A condition or syndrome with distinctive cognitive, affective, and/or behavioral symptoms, arising from underlying psychobiological dysfunction and causing significant distress, impairment, or an increased risk of death, pain, disability, or an important loss of freedom (American Psychiatric Association [APA], 2000).
Psychiatry is a branch of medicine that focuses on the diagnosis and treatment of mental illness. It did not emerge as an independent discipline until the late 1800s; however, the roots of psychiatric assessment and treatment extend back to the ancient Greeks and Egyptians (for a comprehensive overview of the history of psychiatry, see Wallace & Gach, 2008). Psychiatric illnesses are currently diagnosed with reference to either the Diagnostic and Statistical Manual of Mental Disorders, 4th edition (DSM-IV; APA, 2000) or the International Classification of Disease, 10th revision...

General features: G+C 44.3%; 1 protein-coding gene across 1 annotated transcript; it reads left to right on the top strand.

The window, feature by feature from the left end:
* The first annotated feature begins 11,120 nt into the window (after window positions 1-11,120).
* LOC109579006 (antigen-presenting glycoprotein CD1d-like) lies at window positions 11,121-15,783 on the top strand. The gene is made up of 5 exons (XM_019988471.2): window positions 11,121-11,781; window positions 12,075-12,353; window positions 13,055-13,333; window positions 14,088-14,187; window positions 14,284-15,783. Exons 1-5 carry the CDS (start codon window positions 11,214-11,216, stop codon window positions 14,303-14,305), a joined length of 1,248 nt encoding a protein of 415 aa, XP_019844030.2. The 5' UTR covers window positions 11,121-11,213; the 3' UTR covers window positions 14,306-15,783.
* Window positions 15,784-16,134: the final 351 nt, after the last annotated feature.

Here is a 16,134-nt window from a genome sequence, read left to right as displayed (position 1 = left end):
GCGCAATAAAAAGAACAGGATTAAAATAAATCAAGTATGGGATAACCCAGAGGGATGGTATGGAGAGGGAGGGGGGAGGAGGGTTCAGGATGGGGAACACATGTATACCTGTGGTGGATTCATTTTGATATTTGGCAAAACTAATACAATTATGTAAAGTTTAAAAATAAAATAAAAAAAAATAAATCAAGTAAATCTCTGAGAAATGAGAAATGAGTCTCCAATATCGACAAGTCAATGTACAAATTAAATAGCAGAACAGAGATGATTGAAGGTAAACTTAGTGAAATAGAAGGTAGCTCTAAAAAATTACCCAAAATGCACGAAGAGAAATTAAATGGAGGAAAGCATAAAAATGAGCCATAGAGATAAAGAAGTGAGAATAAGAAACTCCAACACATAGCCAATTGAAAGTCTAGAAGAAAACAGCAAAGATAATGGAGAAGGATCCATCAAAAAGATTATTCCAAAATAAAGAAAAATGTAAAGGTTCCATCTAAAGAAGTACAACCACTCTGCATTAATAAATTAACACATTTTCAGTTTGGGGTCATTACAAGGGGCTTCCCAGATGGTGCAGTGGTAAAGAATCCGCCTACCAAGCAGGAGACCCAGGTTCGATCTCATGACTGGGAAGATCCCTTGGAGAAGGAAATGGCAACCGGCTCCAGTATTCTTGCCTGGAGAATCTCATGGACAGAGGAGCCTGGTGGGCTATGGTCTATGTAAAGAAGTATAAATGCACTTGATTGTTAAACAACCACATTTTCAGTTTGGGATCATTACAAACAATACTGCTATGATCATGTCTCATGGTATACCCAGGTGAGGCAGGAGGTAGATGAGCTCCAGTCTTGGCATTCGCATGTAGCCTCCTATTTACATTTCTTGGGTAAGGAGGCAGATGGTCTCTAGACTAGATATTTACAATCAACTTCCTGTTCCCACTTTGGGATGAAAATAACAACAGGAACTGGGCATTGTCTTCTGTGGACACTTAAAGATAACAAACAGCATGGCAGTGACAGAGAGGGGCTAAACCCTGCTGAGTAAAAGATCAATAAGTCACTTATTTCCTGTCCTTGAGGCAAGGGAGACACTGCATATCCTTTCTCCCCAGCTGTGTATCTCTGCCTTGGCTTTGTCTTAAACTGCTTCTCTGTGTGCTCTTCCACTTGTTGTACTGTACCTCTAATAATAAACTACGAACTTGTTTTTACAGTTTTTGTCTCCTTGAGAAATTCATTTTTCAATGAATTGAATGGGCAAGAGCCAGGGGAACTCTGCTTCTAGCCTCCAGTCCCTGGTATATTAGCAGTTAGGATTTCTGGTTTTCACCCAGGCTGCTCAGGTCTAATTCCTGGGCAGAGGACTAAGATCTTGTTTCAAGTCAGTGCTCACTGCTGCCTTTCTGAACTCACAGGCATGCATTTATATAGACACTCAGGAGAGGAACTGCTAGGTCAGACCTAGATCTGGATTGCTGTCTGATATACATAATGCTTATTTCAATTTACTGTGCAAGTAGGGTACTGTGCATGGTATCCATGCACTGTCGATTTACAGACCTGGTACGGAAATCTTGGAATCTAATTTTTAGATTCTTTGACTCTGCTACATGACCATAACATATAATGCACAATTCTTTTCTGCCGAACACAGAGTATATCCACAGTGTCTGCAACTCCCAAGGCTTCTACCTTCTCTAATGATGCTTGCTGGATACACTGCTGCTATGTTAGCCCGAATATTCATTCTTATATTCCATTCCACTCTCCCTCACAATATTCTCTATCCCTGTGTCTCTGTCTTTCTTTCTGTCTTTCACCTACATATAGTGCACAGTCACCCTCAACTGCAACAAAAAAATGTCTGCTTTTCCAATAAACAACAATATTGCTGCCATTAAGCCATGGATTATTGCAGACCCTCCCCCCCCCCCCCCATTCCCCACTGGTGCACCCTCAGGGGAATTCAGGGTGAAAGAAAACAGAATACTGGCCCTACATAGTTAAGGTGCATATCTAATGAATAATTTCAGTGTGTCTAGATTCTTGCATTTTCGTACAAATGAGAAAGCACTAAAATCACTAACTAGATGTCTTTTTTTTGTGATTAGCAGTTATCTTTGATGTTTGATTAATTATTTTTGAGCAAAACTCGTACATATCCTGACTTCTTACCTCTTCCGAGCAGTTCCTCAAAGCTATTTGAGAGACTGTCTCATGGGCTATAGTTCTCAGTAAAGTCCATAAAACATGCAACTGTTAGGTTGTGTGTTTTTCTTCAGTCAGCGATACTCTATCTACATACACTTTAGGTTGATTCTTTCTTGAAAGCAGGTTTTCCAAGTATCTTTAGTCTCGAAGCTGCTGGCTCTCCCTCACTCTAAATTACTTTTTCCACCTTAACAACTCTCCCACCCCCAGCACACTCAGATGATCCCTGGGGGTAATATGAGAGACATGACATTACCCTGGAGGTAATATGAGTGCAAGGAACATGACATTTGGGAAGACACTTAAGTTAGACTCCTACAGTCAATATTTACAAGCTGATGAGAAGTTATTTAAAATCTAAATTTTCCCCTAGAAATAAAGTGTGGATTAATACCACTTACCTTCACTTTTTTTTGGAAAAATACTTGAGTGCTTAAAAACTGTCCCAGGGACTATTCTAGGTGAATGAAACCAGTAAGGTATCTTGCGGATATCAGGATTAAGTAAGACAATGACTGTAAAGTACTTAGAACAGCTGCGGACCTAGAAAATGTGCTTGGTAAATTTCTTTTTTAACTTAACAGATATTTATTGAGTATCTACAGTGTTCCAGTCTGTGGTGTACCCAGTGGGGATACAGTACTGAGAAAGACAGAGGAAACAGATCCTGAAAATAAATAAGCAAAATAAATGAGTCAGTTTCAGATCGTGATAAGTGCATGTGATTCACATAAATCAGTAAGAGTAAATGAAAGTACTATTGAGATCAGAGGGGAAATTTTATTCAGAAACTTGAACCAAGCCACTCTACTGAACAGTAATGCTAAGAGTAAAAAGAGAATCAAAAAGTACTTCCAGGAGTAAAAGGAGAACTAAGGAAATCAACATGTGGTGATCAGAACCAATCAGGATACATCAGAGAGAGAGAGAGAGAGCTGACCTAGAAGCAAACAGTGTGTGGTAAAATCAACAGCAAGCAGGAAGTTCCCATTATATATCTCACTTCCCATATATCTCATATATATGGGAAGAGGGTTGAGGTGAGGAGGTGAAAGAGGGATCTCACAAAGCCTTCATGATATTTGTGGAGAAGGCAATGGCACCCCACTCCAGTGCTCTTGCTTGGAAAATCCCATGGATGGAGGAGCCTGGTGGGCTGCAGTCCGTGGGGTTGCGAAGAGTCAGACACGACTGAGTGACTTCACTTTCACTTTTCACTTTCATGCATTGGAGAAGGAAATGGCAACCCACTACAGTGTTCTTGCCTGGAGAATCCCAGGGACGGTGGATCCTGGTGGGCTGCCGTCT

References and Readings
- American Psychiatric Association (2000). Diagnostic and statistical manual of mental disorders, Fourth Edition, Text Revision. Washington, DC: American Psychiatric Association. See also http://www.psych.org/mainmenu/research/dsmiv.aspx
- McHugh, P. R., & Slavney, P. R. (1998). The perspectives of psychiatry. Baltimore: Johns Hopkins University Press.Google Scholar
- Wallace, E. R., & Gach, J. (Eds.). (2008). History of psychiatry and medical psychology: With an epilogue on psychiatry and the mind-body relation. New York: Springer.Google Scholar
- World Health Organization. (2007). International Statistical Classification of Diseases and Related Health Problems, 10th Revision, Version for 2007. Retrieved January 1, 2011 from http://apps.who.int/classifications/apps/icd/icd10online/